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Collins criticizes Dem leader after Senate GOP police bill hits roadblock

Senate Dems voted against the bill Wednesday. "The Senate should not squander this historic opportunity to make a difference for communities of color," Collins said.
Credit: AP
Sen. Susan Collins, R-Maine, asks questions during a Senate Health, Education, Labor and Pensions Committee hearing, Tuesday, June 23, 2020 on Capitol Hill in Washington, to discuss the lessons learned during the coronavirus. (Greg Nash/Pool via AP)

WASHINGTON, D.C., USA — A Republican policing bill has hit a roadblock as Senate Democrats voted against it Wednesday as inadequate. That leaves the parties to decide whether to negotiate a compromise or walk away despite public outcry over the killings of Black Americans. 

The vote fell short of the 60 votes needed to advance the bill with a 55 to 45 vote. Sen. Angus King (I-Maine) was among a handful of non-Democrat senators to vote with Republicans to advance the bill. 

“The bill I voted to start consideration of today does not enact nearly enough change to address the magnitude of the deep-seated problems of racial injustice facing our nation – but it was the only option before us to debate, and hopefully, come to a bipartisan resolution on this vitally important issue,” King said in a statement. 

Sen. Susan Collins (R-Maine) voiced criticism of the Democratic leader Charles Schumer (D-N.Y.) and said the vote should have been unanimous.

"It is truly stunning that the Democratic leader blocked even beginning debate on police reform legislation," Collins said in a statement. "The killing of George Floyd laid bare longstanding racial injustices in this country. Now is the time for action."

Collins continued to say Wednesday's vote was not about passing a final bill but was rather a vote that would "allow Democrats and Republicans alike to begin discussing, debating, and amending a proposal that will bring needed reforms to lessen racial injustices and to reform practices in police departments."

“I felt we should have begun the conversation on the floor, with amendments available to help strengthen the legislation into something better," King said. "While I understand the reservations of those who saw this bill as flawed, I believe a floor debate would build awareness and support for the broader measures that are needed here. On a topic this important, I did not want to miss what might be our best opportunity to get something done."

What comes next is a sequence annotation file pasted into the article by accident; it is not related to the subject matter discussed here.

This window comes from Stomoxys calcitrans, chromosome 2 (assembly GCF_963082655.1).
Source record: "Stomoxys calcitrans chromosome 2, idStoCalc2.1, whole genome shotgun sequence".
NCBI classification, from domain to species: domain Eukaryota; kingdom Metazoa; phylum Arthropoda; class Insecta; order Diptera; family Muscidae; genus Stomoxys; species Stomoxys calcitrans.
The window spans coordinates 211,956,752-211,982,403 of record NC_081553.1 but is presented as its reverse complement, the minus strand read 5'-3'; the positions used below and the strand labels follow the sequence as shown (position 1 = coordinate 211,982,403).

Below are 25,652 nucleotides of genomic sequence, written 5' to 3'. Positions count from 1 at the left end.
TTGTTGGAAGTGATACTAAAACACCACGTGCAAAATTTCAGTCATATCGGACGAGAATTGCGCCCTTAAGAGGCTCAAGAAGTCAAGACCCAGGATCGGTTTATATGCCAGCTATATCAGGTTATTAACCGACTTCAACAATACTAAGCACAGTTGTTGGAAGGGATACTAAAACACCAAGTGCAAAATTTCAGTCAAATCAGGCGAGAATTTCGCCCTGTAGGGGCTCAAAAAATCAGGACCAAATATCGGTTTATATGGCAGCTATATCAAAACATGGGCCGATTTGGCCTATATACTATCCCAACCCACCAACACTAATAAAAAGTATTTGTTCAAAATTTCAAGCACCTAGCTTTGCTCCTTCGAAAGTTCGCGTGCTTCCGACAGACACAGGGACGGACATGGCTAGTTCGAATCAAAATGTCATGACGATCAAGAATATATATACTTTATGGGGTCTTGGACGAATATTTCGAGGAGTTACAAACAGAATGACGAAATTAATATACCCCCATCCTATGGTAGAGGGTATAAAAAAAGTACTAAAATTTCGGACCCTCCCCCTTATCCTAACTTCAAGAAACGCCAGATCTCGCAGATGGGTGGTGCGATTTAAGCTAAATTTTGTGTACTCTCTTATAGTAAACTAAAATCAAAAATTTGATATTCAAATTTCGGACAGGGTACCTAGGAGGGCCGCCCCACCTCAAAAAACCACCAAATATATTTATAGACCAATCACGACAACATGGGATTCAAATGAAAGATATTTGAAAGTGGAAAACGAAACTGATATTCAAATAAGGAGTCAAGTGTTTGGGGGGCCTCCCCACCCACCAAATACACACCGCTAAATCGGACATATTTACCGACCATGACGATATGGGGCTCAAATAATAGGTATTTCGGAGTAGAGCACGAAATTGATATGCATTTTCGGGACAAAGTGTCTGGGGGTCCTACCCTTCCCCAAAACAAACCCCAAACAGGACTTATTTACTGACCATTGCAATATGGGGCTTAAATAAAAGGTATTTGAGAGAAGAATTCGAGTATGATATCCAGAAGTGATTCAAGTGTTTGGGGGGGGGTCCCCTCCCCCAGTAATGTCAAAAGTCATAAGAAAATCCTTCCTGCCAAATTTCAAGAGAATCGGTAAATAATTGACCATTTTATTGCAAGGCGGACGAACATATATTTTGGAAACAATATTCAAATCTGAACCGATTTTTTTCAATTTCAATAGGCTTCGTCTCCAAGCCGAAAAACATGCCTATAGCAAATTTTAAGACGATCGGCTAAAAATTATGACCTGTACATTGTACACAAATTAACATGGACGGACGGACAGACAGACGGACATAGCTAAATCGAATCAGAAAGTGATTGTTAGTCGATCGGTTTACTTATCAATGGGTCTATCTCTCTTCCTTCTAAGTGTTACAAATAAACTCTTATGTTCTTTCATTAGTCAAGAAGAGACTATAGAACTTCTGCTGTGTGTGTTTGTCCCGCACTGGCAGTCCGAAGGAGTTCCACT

“If you don't think we're right, make it better, don't walk away,” the GOP bill's author Sen. Tim Scott (R-S.C.) implored Wednesday.

The Republican proposal in the Senate calls for an enhanced use-of-force database, restrictions on chokeholds, and new commissions to study law enforcement and race. Senate Republicans say it would limit the federal government’s role while still making significant changes in policing.

On Tuesday, top Democratic leaders in the Senate said the Republicans' proposal is "not salvageable." Democrats want greater changes in police tactics and accountability. They're backed by leading civil rights groups. 

Democrats want something similar to a far-reaching proposal from House Democrats – the Justice in Policing Act – that would create a national database of excessive-force encounters, limit legal protections for police and ban police chokeholds. The bill is expected to pass the House later this week. 

RELATED: A side-by-side look at police reform bills in Congress

Senate Majority Leader Mitch McConnell (R-Ky.) says Democrats are engaging in “political nonsense.” The impasse threatens to turn the nationwide protests over the deaths of George Floyd and others into a moment that galvanizes the nation but leaves lawmakers unable to act. The House is set to approve the Democratic bill on Thursday.  

King said he is "disappointed" that McConnell "refuses to engage in any meaningful discussions to address the shortcomings in this bill."

"[I] urge him to reconsider his approach in the days ahead, emphasizing real reforms instead of political points," King continued. "Americans deserve results, and they should see us in the Senate doing the job they sent us here to do. This body is up to the task if Leader McConnell lets us work together, instead of insisting we stand opposed.”